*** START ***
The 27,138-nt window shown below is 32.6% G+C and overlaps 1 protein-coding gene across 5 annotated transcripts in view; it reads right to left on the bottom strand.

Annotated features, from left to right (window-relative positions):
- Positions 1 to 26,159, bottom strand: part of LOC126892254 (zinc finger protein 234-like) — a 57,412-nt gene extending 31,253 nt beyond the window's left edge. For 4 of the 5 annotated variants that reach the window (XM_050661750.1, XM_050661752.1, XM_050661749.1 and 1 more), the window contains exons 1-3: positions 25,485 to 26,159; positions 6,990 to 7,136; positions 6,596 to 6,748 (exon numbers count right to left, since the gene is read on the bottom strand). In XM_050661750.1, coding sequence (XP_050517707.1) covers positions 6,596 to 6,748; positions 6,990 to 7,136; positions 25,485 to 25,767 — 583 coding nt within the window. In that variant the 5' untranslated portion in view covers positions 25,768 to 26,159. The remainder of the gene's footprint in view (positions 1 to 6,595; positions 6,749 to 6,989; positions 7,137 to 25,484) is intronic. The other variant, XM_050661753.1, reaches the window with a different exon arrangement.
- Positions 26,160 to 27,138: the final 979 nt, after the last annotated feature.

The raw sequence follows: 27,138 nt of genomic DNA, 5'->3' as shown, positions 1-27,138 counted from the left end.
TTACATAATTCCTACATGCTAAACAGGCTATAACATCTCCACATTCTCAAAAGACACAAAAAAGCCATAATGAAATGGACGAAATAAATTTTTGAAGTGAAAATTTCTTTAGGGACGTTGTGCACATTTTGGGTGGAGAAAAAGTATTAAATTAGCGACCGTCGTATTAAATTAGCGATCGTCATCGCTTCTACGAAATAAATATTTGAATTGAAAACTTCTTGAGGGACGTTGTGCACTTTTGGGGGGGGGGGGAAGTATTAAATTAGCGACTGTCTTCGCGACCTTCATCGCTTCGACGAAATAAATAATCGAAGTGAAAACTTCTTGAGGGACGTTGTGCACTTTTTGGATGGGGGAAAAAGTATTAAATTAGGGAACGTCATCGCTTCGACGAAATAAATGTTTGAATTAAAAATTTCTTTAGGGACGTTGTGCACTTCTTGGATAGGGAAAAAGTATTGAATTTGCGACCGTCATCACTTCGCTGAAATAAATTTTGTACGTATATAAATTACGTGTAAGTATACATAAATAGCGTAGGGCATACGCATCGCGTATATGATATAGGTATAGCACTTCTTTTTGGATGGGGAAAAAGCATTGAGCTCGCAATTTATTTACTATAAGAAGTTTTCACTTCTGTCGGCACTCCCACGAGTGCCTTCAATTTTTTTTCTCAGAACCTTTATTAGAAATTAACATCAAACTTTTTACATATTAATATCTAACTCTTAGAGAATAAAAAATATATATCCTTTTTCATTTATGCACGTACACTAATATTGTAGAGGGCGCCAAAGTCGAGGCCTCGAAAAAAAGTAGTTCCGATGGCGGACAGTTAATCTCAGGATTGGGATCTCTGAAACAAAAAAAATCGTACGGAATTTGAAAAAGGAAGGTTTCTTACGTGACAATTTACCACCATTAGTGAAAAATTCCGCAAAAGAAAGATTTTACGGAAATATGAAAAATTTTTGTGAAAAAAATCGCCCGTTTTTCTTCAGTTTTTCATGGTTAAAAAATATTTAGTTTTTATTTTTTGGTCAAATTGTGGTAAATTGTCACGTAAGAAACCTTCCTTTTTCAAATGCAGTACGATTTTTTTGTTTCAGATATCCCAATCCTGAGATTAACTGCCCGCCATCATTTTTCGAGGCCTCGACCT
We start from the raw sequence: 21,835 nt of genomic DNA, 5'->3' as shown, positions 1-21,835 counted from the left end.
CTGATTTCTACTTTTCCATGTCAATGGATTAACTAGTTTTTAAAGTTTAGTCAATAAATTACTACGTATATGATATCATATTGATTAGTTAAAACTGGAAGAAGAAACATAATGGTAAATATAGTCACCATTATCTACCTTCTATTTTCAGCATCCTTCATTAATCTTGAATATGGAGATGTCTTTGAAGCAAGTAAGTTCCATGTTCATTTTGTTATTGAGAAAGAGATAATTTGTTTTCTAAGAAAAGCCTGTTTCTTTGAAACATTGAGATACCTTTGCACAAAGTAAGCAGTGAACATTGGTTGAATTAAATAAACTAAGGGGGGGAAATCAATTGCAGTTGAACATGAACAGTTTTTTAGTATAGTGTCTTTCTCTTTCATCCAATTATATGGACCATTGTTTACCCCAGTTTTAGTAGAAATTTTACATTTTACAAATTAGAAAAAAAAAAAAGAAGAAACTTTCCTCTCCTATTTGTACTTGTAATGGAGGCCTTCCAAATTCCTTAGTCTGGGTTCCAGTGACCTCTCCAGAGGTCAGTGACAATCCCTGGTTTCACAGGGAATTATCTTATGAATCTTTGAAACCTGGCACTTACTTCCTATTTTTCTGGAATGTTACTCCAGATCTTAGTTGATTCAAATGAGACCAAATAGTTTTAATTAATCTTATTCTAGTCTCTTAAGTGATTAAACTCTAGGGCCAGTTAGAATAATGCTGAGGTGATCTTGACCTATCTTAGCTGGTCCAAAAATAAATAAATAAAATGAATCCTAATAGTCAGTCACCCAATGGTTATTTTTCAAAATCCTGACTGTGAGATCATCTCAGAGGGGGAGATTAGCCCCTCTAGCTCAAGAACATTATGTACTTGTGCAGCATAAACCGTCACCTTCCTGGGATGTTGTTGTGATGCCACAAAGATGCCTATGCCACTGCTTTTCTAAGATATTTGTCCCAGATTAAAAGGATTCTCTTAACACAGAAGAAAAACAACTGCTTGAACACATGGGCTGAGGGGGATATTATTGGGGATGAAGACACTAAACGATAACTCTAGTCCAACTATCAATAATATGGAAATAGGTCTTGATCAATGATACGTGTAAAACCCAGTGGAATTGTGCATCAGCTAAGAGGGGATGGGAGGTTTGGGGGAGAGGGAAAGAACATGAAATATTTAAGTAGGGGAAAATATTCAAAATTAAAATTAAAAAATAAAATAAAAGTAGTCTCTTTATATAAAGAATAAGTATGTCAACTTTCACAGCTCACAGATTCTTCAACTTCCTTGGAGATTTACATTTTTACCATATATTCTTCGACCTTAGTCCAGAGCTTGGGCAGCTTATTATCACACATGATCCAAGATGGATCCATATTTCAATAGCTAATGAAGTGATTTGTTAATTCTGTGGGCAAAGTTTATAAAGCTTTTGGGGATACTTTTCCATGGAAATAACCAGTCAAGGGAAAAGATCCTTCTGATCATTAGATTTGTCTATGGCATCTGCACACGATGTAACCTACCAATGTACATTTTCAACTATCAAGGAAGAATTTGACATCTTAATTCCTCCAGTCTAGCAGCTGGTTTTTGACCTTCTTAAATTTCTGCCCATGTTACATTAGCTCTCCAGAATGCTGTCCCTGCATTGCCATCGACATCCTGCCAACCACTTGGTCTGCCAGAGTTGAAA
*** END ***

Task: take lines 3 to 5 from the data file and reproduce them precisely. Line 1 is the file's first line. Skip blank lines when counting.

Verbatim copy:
- Positions 1 to 26,159, bottom strand: part of LOC126892254 (zinc finger protein 234-like) — a 57,412-nt gene extending 31,253 nt beyond the window's left edge. For 4 of the 5 annotated variants that reach the window (XM_050661750.1, XM_050661752.1, XM_050661749.1 and 1 more), the window contains exons 1-3: positions 25,485 to 26,159; positions 6,990 to 7,136; positions 6,596 to 6,748 (exon numbers count right to left, since the gene is read on the bottom strand). In XM_050661750.1, coding sequence (XP_050517707.1) covers positions 6,596 to 6,748; positions 6,990 to 7,136; positions 25,485 to 25,767 — 583 coding nt within the window. In that variant the 5' untranslated portion in view covers positions 25,768 to 26,159. The remainder of the gene's footprint in view (positions 1 to 6,595; positions 6,749 to 6,989; positions 7,137 to 25,484) is intronic. The other variant, XM_050661753.1, reaches the window with a different exon arrangement.
- Positions 26,160 to 27,138: the final 979 nt, after the last annotated feature.

The raw sequence follows: 27,138 nt of genomic DNA, 5'->3' as shown, positions 1-27,138 counted from the left end.